Similarly, it is ignorance, lack of knowledge and prejudice that will make your peers question your choices. The poor saps are to be pitied, not hated.
Pages: [1]
  ignore  |  Print  
 
 
You cannot reply to this message, because it is very, very old.

 

Add your game by posting it in the WIP section,
or publish it in Showcase.

The first screenshot will be displayed as a thumbnail.

TehJavaDev (17 views)
2014-08-28 18:26:30

CopyableCougar4 (26 views)
2014-08-22 19:31:30

atombrot (39 views)
2014-08-19 09:29:53

Tekkerue (36 views)
2014-08-16 06:45:27

Tekkerue (33 views)
2014-08-16 06:22:17

Tekkerue (22 views)
2014-08-16 06:20:21

Tekkerue (33 views)
2014-08-16 06:12:11

Rayexar (68 views)
2014-08-11 02:49:23

BurntPizza (45 views)
2014-08-09 21:09:32

BurntPizza (36 views)
2014-08-08 02:01:56
List of Learning Resources
by Longor1996
2014-08-16 10:40:00

List of Learning Resources
by SilverTiger
2014-08-05 19:33:27

Resources for WIP games
by CogWheelz
2014-08-01 16:20:17

Resources for WIP games
by CogWheelz
2014-08-01 16:19:50

List of Learning Resources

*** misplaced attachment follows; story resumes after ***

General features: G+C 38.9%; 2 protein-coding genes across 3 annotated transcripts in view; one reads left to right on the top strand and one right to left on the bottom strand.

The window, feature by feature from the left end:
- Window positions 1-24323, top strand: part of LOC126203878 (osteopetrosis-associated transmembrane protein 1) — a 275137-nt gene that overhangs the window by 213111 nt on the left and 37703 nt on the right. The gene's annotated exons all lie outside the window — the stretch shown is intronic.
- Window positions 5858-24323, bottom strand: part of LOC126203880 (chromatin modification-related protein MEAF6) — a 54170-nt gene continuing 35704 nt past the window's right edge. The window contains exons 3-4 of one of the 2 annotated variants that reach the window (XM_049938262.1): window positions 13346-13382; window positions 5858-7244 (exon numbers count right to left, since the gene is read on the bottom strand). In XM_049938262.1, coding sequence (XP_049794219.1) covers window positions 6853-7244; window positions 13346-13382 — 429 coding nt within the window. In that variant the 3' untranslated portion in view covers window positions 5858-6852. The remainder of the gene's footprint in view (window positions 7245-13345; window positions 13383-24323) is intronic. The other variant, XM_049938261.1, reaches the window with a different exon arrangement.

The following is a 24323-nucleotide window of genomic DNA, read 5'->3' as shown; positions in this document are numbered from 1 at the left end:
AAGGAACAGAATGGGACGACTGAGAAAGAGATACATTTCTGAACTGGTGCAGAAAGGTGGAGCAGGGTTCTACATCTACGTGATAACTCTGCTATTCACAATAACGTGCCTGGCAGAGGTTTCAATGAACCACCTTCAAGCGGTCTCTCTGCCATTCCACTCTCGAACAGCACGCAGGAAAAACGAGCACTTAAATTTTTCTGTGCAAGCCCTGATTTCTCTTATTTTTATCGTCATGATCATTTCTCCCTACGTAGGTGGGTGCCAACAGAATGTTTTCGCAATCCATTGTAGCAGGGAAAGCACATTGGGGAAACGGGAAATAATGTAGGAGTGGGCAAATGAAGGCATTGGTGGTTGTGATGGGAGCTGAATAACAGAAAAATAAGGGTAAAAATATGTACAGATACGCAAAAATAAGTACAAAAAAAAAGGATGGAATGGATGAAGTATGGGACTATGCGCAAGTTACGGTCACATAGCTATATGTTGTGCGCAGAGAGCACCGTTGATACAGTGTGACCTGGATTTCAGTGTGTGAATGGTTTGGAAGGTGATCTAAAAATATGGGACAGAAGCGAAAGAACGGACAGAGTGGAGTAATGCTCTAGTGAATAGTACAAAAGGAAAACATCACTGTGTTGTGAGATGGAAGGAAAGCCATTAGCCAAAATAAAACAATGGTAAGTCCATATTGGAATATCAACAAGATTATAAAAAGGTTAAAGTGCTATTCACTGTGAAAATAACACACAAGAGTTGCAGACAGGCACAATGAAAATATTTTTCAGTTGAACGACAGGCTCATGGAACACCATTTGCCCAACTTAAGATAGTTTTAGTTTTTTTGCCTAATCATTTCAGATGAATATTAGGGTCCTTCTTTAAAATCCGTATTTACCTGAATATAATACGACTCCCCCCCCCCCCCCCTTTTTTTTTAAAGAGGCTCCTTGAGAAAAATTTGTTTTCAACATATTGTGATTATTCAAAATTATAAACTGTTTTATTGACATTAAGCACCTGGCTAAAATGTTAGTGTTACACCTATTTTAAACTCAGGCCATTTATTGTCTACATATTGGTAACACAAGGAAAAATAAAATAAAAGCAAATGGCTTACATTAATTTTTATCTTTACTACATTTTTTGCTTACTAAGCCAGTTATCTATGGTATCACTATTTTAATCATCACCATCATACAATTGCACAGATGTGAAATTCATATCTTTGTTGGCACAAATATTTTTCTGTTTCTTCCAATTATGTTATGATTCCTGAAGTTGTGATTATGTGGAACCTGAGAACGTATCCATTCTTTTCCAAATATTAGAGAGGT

by SilverTiger
2014-07-31 16:29:50

List of Learning Resources
by SilverTiger
2014-07-31 16:26:06

List of Learning Resources
by SilverTiger
2014-07-31 11:54:12

HotSpot Options
by dleskov
2014-07-08 01:59:08
java-gaming.org is not responsible for the content posted by its members, including references to external websites, and other references that may or may not have a relation with our primarily gaming and game production oriented community. inquiries and complaints can be sent via email to the info‑account of the company managing the website of java‑gaming.org
Powered by MySQL Powered by PHP Powered by SMF 1.1.18 | SMF © 2013, Simple Machines | Managed by Enhanced Four Valid XHTML 1.0! Valid CSS!